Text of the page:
A Sign in the Field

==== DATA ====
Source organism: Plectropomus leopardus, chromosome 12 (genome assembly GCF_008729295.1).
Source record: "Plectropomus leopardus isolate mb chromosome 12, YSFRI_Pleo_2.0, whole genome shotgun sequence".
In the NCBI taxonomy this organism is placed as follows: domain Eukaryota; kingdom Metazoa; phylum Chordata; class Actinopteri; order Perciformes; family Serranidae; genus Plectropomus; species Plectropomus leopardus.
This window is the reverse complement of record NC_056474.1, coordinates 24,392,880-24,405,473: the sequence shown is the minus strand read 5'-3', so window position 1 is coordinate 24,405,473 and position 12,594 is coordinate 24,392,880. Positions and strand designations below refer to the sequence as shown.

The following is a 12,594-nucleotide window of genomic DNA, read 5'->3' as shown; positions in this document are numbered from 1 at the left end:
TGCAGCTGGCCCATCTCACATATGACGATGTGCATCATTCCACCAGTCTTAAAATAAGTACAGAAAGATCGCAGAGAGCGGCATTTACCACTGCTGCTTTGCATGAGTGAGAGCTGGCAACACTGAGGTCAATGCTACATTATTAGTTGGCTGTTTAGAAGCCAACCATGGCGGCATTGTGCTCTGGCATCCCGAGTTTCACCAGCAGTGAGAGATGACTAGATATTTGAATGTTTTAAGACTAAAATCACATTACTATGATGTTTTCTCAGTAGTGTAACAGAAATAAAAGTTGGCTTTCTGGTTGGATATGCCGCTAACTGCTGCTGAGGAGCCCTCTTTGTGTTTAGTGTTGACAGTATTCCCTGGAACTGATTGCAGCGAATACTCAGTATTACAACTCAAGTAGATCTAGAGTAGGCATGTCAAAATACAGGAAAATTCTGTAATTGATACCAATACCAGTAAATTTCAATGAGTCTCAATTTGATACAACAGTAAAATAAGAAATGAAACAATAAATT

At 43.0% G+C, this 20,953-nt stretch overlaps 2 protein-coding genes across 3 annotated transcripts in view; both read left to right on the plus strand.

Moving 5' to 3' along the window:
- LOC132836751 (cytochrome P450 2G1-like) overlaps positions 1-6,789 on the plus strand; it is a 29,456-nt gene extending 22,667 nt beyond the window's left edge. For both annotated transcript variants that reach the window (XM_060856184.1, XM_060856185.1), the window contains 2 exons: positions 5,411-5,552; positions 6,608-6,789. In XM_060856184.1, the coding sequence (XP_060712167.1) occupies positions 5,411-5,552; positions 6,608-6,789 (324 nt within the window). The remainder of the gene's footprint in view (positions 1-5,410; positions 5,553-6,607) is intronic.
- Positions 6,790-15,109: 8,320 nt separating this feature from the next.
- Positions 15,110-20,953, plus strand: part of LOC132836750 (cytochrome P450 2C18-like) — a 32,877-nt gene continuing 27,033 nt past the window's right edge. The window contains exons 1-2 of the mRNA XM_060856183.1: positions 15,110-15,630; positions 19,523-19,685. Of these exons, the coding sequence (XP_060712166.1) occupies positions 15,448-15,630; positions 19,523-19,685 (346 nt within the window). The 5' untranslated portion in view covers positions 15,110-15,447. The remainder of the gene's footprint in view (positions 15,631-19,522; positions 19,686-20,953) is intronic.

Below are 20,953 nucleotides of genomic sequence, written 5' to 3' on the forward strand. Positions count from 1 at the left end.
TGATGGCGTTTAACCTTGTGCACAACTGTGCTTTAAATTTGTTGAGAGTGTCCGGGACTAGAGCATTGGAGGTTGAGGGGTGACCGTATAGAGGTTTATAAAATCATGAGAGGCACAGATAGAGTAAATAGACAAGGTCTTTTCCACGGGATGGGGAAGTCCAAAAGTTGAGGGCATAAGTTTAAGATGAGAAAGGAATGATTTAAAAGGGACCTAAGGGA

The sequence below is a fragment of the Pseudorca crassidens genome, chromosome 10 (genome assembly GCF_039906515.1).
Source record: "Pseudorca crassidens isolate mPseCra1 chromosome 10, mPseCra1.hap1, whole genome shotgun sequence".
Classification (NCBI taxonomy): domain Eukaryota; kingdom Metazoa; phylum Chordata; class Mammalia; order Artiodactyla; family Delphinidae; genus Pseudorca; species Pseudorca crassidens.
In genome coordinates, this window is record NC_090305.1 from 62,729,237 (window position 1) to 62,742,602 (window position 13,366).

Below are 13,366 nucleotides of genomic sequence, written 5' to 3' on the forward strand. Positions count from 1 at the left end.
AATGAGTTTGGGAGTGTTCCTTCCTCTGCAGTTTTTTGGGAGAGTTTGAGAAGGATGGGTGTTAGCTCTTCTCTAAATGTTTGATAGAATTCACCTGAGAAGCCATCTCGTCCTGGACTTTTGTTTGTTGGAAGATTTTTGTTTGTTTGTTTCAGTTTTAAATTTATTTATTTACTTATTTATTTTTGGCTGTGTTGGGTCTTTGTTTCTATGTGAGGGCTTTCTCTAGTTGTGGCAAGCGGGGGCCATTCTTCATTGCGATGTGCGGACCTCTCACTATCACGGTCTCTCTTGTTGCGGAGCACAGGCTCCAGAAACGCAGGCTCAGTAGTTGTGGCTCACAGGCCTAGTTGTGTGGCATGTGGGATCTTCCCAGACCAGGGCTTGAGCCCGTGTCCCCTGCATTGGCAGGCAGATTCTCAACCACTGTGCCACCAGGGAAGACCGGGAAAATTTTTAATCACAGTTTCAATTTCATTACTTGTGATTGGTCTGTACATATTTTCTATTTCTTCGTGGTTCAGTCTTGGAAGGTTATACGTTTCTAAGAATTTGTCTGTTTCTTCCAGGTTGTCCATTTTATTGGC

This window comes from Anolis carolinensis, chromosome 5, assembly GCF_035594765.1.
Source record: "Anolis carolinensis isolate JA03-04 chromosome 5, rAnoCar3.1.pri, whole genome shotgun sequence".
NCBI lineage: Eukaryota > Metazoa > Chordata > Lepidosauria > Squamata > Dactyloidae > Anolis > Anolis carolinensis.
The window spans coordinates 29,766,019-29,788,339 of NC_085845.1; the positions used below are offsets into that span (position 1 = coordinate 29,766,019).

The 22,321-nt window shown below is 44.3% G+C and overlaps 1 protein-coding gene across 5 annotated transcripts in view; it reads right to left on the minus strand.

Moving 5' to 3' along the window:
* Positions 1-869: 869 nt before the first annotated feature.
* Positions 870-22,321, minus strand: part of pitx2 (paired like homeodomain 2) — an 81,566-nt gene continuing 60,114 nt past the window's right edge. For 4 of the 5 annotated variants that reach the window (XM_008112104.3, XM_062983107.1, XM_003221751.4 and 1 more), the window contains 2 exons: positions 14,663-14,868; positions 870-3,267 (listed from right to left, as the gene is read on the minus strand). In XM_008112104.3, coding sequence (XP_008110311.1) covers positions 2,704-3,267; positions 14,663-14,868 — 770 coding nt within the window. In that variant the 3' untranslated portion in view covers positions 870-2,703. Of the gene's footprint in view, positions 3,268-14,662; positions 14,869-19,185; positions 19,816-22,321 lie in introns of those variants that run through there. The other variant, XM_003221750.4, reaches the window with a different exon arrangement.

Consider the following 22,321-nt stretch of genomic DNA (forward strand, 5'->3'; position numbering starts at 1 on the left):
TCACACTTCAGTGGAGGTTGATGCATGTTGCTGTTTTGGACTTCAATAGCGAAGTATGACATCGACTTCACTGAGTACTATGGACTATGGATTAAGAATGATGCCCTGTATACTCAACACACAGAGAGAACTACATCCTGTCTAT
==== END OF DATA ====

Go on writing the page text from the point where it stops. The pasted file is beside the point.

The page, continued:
Museum of rural labor designed by architects Sergei Tchoban and Agniya Sterligova was built on a potato field as one of architectural objects for the 10th International Festival Archstoyanie, which takes place near the village of Nikola-Lenivets in Kaluga region. The history of the festival began 15 years ago, when artist Nikolay Polissky and architect Vasily Schetinin bought houses in the village. At that time it was a typical dying Russian village famous only for its samogon, a homebrew nicknamed by fans Nikola-Lenivets product. The parade of snowmen was the first event which initiated the festival. Nikolay Polissky asked the locals to build what seemed like an army of snowmen, wandering from a slope. A modest fee was paid for each snowman and each snowman was unique. In the following years the locals, led by Polissky, constructed a Tower of Babel made of hay, a ziggurat made of firewood and other objects from commonly used materials. As a result a whole group of villagers was formed who worked with the artist to build his colossal wooden installations at various international exhibitions. It can be seen as a bizarre example of rural labor in the post-industrial era. One of the achievements of Polissky’s team are decorations for the lower level of the Russian pavilion at the xi Venice Architecture Biennale (Sergei Choban and Agnia Sterligova worked on the design of the Russian Pavilion exhibition for the xii Biennale). Step by step an idea for a festival of land art emerged and other artists and architects were invited to participate. The festival was called Archstoyanie (literary arch-standing) in the honor of the Great Standoff on the Ugra river in 1480, when Russian and Tatar army met near Nikola-Lenivets, stood for a while and went away without a fight. The festival was granted an international status and became a driver of local development and an attraction on the tourist map of the Kaluga region.